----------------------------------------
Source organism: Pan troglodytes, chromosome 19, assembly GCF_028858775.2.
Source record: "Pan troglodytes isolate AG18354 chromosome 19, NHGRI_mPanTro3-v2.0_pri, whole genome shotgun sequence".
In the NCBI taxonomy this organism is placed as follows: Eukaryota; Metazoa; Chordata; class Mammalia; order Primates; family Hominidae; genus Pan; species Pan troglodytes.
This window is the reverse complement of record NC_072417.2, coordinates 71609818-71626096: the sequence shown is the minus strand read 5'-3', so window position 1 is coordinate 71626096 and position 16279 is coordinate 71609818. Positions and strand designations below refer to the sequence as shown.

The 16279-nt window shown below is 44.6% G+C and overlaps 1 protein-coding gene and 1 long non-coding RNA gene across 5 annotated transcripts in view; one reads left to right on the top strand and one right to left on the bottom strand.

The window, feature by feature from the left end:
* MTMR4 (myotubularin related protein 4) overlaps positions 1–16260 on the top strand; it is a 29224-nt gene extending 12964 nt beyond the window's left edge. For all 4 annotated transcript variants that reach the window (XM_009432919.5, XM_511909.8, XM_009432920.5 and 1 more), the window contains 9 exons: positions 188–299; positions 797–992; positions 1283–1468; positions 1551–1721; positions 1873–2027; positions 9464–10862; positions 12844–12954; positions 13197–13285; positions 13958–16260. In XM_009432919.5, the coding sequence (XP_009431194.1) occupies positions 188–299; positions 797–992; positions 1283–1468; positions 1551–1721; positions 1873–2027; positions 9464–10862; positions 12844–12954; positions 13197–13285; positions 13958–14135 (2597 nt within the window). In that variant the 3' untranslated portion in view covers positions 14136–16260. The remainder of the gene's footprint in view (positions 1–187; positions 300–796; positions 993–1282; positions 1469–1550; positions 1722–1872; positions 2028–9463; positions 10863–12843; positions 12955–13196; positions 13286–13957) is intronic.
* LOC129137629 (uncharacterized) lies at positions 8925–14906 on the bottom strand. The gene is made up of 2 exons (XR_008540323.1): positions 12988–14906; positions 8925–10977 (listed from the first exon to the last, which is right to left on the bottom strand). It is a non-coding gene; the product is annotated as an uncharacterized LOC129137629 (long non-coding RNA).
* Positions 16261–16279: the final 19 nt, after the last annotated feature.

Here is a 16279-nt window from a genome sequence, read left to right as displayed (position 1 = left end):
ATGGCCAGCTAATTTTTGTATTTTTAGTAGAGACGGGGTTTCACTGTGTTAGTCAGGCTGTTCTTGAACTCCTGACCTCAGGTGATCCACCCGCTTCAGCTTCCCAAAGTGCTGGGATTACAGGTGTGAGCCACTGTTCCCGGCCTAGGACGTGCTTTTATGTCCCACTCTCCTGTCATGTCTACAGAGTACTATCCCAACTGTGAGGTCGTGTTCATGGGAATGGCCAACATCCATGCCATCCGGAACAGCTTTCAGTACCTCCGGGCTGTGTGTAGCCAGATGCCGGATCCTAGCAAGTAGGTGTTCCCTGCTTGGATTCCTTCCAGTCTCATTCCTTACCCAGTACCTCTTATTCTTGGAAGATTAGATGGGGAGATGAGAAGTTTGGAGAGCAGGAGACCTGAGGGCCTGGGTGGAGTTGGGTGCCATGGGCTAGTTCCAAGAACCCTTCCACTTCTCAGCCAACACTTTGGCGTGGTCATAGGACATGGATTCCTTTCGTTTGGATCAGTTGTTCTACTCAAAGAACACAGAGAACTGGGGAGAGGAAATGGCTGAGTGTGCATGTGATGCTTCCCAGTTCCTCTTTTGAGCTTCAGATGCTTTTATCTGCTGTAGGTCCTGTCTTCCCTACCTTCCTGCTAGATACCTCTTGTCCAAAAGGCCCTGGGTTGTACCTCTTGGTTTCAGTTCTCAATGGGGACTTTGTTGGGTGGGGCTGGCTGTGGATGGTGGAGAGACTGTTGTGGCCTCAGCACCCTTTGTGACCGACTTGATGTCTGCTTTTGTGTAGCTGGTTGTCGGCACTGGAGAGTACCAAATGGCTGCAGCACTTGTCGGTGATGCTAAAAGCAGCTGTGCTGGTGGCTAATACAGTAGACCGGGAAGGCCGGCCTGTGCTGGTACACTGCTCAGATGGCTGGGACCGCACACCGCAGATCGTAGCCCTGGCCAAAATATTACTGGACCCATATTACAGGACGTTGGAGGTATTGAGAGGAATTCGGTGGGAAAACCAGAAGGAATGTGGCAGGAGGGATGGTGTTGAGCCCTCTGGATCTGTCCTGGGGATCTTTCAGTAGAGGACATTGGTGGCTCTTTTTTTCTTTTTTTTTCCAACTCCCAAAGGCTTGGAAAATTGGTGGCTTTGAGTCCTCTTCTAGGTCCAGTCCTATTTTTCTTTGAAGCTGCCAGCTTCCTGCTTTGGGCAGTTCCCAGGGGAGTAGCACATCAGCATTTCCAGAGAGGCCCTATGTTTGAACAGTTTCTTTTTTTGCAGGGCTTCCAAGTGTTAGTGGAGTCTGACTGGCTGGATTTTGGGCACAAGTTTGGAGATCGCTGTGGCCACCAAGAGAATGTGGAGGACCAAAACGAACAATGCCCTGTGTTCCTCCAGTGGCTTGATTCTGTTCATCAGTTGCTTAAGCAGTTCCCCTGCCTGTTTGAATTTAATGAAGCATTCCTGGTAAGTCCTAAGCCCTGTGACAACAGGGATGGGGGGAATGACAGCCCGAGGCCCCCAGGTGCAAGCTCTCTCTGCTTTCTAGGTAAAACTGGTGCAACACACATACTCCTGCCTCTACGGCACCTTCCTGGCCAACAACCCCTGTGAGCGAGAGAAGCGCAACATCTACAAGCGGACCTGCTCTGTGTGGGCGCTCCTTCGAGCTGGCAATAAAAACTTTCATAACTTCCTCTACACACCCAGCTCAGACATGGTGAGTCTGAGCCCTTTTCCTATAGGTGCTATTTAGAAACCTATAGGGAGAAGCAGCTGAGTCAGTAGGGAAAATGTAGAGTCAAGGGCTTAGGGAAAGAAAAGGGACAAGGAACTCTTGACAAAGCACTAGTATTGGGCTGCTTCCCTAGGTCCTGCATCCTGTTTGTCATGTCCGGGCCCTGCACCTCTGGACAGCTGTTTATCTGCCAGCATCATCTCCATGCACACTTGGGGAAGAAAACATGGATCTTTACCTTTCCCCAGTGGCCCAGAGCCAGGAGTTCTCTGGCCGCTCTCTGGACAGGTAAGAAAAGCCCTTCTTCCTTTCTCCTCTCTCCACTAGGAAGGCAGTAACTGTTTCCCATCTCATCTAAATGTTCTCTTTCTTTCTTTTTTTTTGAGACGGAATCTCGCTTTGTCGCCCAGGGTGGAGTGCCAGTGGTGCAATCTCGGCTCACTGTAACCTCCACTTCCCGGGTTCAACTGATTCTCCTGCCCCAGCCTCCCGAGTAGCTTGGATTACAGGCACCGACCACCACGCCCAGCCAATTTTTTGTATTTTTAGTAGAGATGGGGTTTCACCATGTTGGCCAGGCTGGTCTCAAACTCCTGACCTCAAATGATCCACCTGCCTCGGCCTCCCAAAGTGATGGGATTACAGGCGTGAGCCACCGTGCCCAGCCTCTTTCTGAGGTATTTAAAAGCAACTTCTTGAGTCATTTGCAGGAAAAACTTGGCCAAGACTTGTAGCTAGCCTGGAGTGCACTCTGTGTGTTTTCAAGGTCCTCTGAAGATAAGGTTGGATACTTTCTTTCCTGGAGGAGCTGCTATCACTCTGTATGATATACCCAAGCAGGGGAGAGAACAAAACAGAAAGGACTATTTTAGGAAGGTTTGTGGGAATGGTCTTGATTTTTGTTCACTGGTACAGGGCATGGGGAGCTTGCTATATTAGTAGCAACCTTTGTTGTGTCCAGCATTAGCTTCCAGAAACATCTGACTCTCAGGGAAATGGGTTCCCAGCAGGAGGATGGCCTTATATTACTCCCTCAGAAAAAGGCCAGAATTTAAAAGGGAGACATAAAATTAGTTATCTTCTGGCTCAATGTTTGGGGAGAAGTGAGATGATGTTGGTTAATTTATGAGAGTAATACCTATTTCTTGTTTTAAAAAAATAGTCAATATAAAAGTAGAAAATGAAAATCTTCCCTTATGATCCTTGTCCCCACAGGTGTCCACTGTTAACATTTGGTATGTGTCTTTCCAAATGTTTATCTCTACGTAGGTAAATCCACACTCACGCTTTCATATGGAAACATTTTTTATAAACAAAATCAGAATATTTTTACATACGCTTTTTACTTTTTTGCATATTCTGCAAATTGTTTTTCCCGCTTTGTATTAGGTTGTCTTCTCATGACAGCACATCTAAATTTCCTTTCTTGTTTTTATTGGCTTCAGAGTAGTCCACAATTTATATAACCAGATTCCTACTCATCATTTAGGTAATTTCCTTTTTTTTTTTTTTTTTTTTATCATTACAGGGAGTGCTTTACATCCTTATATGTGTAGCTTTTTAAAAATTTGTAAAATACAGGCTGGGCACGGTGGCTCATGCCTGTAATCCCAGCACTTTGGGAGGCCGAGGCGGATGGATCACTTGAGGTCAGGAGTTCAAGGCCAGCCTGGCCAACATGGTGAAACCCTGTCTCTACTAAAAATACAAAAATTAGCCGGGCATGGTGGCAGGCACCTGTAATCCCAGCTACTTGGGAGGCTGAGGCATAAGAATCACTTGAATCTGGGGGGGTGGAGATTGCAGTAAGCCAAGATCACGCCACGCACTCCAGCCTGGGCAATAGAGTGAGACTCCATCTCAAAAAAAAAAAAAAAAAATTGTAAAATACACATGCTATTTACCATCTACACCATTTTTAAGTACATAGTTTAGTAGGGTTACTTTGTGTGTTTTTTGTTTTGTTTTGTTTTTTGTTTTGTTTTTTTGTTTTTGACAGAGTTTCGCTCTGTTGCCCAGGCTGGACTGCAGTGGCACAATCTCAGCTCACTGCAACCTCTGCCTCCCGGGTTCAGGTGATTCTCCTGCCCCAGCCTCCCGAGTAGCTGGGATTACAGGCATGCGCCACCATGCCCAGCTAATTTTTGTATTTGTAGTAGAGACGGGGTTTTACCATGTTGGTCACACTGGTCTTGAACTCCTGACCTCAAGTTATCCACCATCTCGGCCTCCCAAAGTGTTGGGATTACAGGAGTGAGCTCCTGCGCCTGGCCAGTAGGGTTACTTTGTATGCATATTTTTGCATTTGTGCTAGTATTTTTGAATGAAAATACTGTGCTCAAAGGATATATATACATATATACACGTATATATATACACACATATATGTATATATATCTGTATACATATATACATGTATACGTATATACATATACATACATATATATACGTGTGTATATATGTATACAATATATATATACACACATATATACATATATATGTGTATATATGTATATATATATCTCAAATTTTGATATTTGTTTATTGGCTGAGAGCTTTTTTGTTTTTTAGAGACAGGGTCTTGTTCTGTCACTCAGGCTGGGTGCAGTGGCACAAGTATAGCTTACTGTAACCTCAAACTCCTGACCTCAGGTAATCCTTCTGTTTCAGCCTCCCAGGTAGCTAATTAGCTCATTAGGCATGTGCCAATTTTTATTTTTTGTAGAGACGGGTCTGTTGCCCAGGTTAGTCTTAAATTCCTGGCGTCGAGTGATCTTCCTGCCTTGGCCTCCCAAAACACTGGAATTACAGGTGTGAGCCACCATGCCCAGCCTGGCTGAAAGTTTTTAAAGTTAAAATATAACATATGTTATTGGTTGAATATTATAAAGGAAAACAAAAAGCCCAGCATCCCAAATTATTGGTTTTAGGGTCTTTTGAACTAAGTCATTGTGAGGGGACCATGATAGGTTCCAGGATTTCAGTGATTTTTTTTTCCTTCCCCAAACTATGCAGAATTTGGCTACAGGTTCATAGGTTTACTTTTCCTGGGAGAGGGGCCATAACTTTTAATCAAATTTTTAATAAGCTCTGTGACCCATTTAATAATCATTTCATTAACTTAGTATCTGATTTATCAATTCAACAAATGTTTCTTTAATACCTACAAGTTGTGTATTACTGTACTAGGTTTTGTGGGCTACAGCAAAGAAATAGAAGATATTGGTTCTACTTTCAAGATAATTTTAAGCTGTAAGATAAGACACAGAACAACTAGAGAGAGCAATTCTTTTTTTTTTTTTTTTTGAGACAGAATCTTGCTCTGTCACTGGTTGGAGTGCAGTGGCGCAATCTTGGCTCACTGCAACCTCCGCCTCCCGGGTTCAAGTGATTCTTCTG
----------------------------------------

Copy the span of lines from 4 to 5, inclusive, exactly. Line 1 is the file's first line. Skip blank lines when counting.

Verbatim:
This window is the reverse complement of record NC_072417.2, coordinates 71609818-71626096: the sequence shown is the minus strand read 5'-3', so window position 1 is coordinate 71626096 and position 16279 is coordinate 71609818. Positions and strand designations below refer to the sequence as shown.

The 16279-nt window shown below is 44.6% G+C and overlaps 1 protein-coding gene and 1 long non-coding RNA gene across 5 annotated transcripts in view; one reads left to right on the top strand and one right to left on the bottom strand.